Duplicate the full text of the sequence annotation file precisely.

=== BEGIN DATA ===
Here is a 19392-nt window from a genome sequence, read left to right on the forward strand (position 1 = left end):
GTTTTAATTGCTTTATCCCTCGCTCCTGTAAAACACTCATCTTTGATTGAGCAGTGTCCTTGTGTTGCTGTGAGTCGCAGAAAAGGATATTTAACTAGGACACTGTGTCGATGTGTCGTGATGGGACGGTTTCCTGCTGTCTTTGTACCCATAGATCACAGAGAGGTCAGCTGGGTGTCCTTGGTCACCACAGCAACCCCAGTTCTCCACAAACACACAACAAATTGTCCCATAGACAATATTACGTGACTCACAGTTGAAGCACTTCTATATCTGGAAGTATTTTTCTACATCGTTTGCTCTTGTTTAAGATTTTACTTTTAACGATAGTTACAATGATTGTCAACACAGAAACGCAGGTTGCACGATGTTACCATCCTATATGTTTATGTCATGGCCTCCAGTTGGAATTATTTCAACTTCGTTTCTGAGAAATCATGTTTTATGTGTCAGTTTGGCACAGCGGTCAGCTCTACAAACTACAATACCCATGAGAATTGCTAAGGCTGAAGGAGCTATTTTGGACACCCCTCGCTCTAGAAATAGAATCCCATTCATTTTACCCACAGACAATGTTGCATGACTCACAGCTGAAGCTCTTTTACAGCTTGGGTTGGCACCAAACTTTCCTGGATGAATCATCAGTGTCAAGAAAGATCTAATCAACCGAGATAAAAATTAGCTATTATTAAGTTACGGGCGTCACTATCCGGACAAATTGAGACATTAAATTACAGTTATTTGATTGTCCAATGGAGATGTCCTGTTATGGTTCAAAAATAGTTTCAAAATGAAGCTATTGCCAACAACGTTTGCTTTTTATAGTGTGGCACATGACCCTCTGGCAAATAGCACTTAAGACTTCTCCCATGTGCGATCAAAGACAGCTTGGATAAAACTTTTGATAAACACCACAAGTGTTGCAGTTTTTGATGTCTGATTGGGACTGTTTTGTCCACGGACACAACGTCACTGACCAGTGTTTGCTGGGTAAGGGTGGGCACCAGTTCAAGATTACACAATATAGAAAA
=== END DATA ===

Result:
Here is a 19392-nt window from a genome sequence, read left to right on the forward strand (position 1 = left end):
GTTTTAATTGCTTTATCCCTCGCTCCTGTAAAACACTCATCTTTGATTGAGCAGTGTCCTTGTGTTGCTGTGAGTCGCAGAAAAGGATATTTAACTAGGACACTGTGTCGATGTGTCGTGATGGGACGGTTTCCTGCTGTCTTTGTACCCATAGATCACAGAGAGGTCAGCTGGGTGTCCTTGGTCACCACAGCAACCCCAGTTCTCCACAAACACACAACAAATTGTCCCATAGACAATATTACGTGACTCACAGTTGAAGCACTTCTATATCTGGAAGTATTTTTCTACATCGTTTGCTCTTGTTTAAGATTTTACTTTTAACGATAGTTACAATGATTGTCAACACAGAAACGCAGGTTGCACGATGTTACCATCCTATATGTTTATGTCATGGCCTCCAGTTGGAATTATTTCAACTTCGTTTCTGAGAAATCATGTTTTATGTGTCAGTTTGGCACAGCGGTCAGCTCTACAAACTACAATACCCATGAGAATTGCTAAGGCTGAAGGAGCTATTTTGGACACCCCTCGCTCTAGAAATAGAATCCCATTCATTTTACCCACAGACAATGTTGCATGACTCACAGCTGAAGCTCTTTTACAGCTTGGGTTGGCACCAAACTTTCCTGGATGAATCATCAGTGTCAAGAAAGATCTAATCAACCGAGATAAAAATTAGCTATTATTAAGTTACGGGCGTCACTATCCGGACAAATTGAGACATTAAATTACAGTTATTTGATTGTCCAATGGAGATGTCCTGTTATGGTTCAAAAATAGTTTCAAAATGAAGCTATTGCCAACAACGTTTGCTTTTTATAGTGTGGCACATGACCCTCTGGCAAATAGCACTTAAGACTTCTCCCATGTGCGATCAAAGACAGCTTGGATAAAACTTTTGATAAACACCACAAGTGTTGCAGTTTTTGATGTCTGATTGGGACTGTTTTGTCCACGGACACAACGTCACTGACCAGTGTTTGCTGGGTAAGGGTGGGCACCAGTTCAAGATTACACAATATAGAAAA